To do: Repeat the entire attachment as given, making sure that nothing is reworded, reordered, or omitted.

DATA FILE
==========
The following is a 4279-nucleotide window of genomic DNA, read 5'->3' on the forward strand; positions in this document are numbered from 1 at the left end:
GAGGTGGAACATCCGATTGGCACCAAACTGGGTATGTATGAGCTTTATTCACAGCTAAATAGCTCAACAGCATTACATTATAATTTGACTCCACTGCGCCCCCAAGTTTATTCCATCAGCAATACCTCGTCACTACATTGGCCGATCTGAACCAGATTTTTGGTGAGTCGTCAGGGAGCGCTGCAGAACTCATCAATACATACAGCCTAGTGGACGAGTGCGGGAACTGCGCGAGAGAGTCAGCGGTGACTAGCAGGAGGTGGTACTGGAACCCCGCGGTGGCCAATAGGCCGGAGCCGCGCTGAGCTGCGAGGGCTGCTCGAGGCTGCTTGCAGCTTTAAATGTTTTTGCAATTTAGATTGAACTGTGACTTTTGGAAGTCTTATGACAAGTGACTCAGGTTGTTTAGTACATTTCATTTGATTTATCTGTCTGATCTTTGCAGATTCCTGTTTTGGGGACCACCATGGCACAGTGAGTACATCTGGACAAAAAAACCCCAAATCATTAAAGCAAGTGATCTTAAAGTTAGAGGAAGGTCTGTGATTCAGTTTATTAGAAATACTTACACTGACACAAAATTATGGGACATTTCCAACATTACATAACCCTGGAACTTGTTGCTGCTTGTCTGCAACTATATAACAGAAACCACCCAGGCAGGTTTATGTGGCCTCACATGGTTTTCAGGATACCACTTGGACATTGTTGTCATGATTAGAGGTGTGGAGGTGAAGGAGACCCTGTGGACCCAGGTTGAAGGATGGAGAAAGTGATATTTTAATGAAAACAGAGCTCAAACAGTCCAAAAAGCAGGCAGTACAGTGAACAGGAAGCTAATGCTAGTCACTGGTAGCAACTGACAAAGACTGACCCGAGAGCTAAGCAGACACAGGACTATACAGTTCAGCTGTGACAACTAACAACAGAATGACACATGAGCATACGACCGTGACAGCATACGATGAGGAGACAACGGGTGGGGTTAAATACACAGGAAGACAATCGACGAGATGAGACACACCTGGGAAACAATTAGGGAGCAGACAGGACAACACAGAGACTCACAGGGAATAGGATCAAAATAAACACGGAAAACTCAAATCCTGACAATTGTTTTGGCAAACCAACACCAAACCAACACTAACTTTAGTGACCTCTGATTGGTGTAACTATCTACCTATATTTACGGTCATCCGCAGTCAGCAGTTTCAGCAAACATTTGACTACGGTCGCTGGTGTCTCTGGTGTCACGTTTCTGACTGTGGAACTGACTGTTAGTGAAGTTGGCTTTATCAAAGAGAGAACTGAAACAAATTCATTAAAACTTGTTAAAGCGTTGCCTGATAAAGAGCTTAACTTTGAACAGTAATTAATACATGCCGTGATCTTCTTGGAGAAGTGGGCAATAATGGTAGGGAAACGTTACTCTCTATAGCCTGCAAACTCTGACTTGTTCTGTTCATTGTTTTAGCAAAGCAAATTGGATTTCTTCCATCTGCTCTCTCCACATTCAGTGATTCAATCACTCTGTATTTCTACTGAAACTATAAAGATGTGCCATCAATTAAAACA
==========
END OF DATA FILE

The following is a 4279-nucleotide window of genomic DNA, read 5'->3' on the forward strand; positions in this document are numbered from 1 at the left end:
GAGGTGGAACATCCGATTGGCACCAAACTGGGTATGTATGAGCTTTATTCACAGCTAAATAGCTCAACAGCATTACATTATAATTTGACTCCACTGCGCCCCCAAGTTTATTCCATCAGCAATACCTCGTCACTACATTGGCCGATCTGAACCAGATTTTTGGTGAGTCGTCAGGGAGCGCTGCAGAACTCATCAATACATACAGCCTAGTGGACGAGTGCGGGAACTGCGCGAGAGAGTCAGCGGTGACTAGCAGGAGGTGGTACTGGAACCCCGCGGTGGCCAATAGGCCGGAGCCGCGCTGAGCTGCGAGGGCTGCTCGAGGCTGCTTGCAGCTTTAAATGTTTTTGCAATTTAGATTGAACTGTGACTTTTGGAAGTCTTATGACAAGTGACTCAGGTTGTTTAGTACATTTCATTTGATTTATCTGTCTGATCTTTGCAGATTCCTGTTTTGGGGACCACCATGGCACAGTGAGTACATCTGGACAAAAAAACCCCAAATCATTAAAGCAAGTGATCTTAAAGTTAGAGGAAGGTCTGTGATTCAGTTTATTAGAAATACTTACACTGACACAAAATTATGGGACATTTCCAACATTACATAACCCTGGAACTTGTTGCTGCTTGTCTGCAACTATATAACAGAAACCACCCAGGCAGGTTTATGTGGCCTCACATGGTTTTCAGGATACCACTTGGACATTGTTGTCATGATTAGAGGTGTGGAGGTGAAGGAGACCCTGTGGACCCAGGTTGAAGGATGGAGAAAGTGATATTTTAATGAAAACAGAGCTCAAACAGTCCAAAAAGCAGGCAGTACAGTGAACAGGAAGCTAATGCTAGTCACTGGTAGCAACTGACAAAGACTGACCCGAGAGCTAAGCAGACACAGGACTATACAGTTCAGCTGTGACAACTAACAACAGAATGACACATGAGCATACGACCGTGACAGCATACGATGAGGAGACAACGGGTGGGGTTAAATACACAGGAAGACAATCGACGAGATGAGACACACCTGGGAAACAATTAGGGAGCAGACAGGACAACACAGAGACTCACAGGGAATAGGATCAAAATAAACACGGAAAACTCAAATCCTGACAATTGTTTTGGCAAACCAACACCAAACCAACACTAACTTTAGTGACCTCTGATTGGTGTAACTATCTACCTATATTTACGGTCATCCGCAGTCAGCAGTTTCAGCAAACATTTGACTACGGTCGCTGGTGTCTCTGGTGTCACGTTTCTGACTGTGGAACTGACTGTTAGTGAAGTTGGCTTTATCAAAGAGAGAACTGAAACAAATTCATTAAAACTTGTTAAAGCGTTGCCTGATAAAGAGCTTAACTTTGAACAGTAATTAATACATGCCGTGATCTTCTTGGAGAAGTGGGCAATAATGGTAGGGAAACGTTACTCTCTATAGCCTGCAAACTCTGACTTGTTCTGTTCATTGTTTTAGCAAAGCAAATTGGATTTCTTCCATCTGCTCTCTCCACATTCAGTGATTCAATCACTCTGTATTTCTACTGAAACTATAAAGATGTGCCATCAATTAAAACA